Parking in Upper Marlboro takes up space.  Image by the author.

Is there enough parking in Prince George's County? It’s common to hear residents decry the perceived lack of parking, usually along with some anecdote about driving around for half an hour looking for a parking spot or having to wait in a lot for someone to leave, but is this the norm or the exception?

Prince George’s County shares all of its GIS data online and information can be quickly mapped on PGAtlas, the county’s online mapping tool. I've used this to find the total acreage of parking in the county.

A screenshot from PGAtlas.com impervious surface layer shows parking lots and roads (gray) and buildings (brown) in Largo. Fed Ex Field is on the left.

The data show approximately 10,892.54 acres of land dedicated to visible parking lots. Keep in mind that this is an approximation using satellite imagery, so underground parking, lower levels of parking garages, grass field parking lots, street parking, and household driveways and garages are not included. The data is also from 2014, so there may have been changes since then.

Prince George's zoning code indicates that the minimum size for parking spaces is 9.5 by 19 feet. If each space also includes one lane’s worth of drive aisle space, every parking space takes up about 285 square feet.

A parking space and the drive aisle needed to access the space require 285 square feet. 

What does this mean?

At 285 square feet, there are 1,664,838 at least parking spaces in the county. The actual number is likely much higher as this doesn’t include the parking areas listed in my qualification above (e.g. household garages and driveways). It also doesn’t take compact spaces into account.

Census data show that Prince George's has 912,756 residents and Maryland Vehicle registration data show that there were 696,608 registered vehicles in the county in 2017. That means there are 1.82 parking spaces per resident (regardless of whether they drive or not), and 2.39 parking spaces for every vehicle registered in Prince George’s. So, there should be enough parking for everyone.

While it’s certainly possible that people have had to search for parking or even wait in a lot at some point, suggesting there isn’t enough parking in the county is an exaggeration. In fact, there is more than double the necessary parking for every single vehicle in Prince George's. It would more accurate to say, “There isn’t enough parking at the time and place that I desire.”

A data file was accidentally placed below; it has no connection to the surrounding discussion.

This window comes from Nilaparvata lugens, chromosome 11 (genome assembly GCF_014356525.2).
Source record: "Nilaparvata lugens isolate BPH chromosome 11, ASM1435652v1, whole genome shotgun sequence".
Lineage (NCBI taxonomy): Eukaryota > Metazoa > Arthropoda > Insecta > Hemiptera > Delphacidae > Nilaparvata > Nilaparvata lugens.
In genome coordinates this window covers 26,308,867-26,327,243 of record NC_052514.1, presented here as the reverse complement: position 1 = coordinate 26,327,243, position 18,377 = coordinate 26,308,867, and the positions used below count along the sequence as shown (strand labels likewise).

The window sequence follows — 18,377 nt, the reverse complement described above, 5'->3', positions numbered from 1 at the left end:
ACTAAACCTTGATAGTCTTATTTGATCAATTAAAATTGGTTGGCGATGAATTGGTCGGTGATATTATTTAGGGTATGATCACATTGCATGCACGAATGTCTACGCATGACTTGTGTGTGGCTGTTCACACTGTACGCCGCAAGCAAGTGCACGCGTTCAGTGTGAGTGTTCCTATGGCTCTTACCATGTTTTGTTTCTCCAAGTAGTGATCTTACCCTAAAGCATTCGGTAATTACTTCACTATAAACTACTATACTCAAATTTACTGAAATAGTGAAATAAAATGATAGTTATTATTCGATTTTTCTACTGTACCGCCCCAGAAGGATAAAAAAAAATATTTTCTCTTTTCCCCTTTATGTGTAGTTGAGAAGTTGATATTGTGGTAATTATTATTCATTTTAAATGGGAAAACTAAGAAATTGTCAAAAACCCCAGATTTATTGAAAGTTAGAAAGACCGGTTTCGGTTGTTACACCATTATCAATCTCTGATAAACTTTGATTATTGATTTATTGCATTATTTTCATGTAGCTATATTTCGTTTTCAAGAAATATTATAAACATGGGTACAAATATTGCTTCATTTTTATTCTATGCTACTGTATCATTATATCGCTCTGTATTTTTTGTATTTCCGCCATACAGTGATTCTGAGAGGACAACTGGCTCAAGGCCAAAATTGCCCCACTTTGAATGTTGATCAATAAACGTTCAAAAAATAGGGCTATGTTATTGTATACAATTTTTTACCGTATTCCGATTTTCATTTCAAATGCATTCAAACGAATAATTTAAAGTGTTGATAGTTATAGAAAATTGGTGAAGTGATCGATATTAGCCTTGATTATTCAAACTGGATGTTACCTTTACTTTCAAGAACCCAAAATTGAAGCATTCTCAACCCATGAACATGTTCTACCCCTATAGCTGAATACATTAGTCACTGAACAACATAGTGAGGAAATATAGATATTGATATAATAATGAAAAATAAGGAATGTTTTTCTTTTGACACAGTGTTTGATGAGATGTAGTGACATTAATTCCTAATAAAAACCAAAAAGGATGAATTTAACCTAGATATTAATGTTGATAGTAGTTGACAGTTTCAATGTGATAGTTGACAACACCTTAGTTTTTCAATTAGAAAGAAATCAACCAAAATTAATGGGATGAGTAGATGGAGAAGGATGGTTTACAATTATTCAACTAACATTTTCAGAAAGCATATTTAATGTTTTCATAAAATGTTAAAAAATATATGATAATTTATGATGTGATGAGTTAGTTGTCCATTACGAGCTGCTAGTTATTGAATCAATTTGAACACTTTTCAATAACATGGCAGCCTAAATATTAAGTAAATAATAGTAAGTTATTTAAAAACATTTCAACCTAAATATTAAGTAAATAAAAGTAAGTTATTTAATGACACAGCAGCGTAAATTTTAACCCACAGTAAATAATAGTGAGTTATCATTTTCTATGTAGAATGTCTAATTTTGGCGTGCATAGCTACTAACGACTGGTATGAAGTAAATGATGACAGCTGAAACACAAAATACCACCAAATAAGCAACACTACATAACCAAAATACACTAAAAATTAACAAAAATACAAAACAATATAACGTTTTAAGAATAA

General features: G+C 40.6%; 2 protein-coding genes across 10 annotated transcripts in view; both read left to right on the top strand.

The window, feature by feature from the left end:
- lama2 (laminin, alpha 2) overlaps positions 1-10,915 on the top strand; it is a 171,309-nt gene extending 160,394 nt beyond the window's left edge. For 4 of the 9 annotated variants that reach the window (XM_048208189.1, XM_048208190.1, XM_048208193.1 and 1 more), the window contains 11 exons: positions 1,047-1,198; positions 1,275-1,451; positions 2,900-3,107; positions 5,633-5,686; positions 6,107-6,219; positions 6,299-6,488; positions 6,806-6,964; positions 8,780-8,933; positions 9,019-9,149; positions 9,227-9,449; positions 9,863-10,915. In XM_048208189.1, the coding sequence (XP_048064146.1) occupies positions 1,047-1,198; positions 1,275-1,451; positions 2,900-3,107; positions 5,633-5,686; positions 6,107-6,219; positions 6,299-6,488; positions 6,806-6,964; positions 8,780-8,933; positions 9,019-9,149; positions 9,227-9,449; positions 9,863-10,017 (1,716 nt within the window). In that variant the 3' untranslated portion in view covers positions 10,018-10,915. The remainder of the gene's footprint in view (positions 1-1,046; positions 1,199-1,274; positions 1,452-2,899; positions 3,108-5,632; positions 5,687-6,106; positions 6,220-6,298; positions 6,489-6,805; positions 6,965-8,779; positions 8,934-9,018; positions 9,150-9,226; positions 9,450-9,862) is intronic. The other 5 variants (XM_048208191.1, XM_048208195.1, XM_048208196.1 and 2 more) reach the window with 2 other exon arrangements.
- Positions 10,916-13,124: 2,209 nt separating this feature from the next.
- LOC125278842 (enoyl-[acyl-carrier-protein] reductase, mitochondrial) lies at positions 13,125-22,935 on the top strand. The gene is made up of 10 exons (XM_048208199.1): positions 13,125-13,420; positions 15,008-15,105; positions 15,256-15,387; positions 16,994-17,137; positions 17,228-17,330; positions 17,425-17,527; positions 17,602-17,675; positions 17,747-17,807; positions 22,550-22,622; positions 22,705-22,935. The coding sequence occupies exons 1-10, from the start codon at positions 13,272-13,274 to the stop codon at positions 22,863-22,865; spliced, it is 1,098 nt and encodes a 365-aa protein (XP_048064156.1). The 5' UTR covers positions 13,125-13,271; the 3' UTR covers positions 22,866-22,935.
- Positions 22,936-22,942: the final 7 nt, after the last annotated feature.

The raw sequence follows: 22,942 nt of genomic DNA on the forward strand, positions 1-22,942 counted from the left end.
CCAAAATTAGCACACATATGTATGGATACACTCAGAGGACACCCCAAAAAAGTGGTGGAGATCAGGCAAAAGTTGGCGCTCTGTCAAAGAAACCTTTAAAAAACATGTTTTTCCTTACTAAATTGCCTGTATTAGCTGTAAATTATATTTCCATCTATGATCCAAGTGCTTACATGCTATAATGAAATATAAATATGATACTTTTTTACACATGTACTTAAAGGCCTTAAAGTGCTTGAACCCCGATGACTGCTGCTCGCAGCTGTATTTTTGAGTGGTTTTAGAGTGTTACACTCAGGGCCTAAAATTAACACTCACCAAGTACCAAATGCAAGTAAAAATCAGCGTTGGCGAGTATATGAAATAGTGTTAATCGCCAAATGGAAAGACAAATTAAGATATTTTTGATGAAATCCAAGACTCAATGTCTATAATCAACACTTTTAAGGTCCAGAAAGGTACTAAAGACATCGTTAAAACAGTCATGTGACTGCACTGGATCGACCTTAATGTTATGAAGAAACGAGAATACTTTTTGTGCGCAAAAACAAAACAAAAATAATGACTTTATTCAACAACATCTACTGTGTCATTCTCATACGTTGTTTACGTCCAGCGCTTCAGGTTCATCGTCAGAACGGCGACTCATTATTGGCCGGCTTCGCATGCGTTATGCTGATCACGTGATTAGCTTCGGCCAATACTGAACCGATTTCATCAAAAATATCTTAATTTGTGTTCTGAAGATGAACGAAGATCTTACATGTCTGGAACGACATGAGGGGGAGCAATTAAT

Parking problems are usually about management, not supply

It’s not the amount of space that’s dedicated to parking that matters so much as how that space is used. If it’s difficult to find parking (or if there are an overwhelming number of free spaces), that’s an indication that it is not managed as well as it should be.

Fortunately, there are lots of successfully-tested approaches to manage parking. Unfortunately, many of these practices require motorists to pay for the parking they use or to change their behavior in some way.

One of the most common parking management methods is to charge motorists for parking with parking meters, parking garages, valet parking, etc. If a motorist knows that it costs more the longer they are parked, they are more likely to stay in a spot for a shorter amount of time, thus increasing the availability of parking spaces. If there are still no free spaces, it’s an indication that the fee for parking is too low. The goal of good parking management should be to ensure that there’s always a percentage of available spaces.

Another approach is to address the underlying land-use problem. Parking is only an issue if many people are dependent on driving to reach their destination. If a jurisdiction’s zoning code permits a mix of uses such as allowing a café near homes, then it is likely that some of the people who visit that café will do so by means other than an automobile, such as walking, bicycling, or transit. That also frees up parking spaces.

Other strategies to help manage parking supply include prioritizing carpool parking spaces, using off-site parking in combination with a shuttle, restricting parking on residential streets with permits, and unbundling the cost of parking from housing. Employers can provide transit, walking, or bicycling subsidies, and also participate in parking cash-out programs.

Prince George’s County is continuing to grow and urbanize and work towards its general plan. As it considers a new zoning ordinance and builds the Purple Line, more and more attention will be paid to the tensions between having a place to park and having a place worth visiting.

Bryan Barnett-Woods is a transportation planner in Prince George’s County with the Maryland-National Capital Park and Planning Commission. In addition to bicycling and rowing, Bryan likes nothing more than a good walk in the city. He lives in Barney Circle with his wife and young son. The opinions expressed in this post represent Bryan’s opinions only and do not represent the opinions of his employer.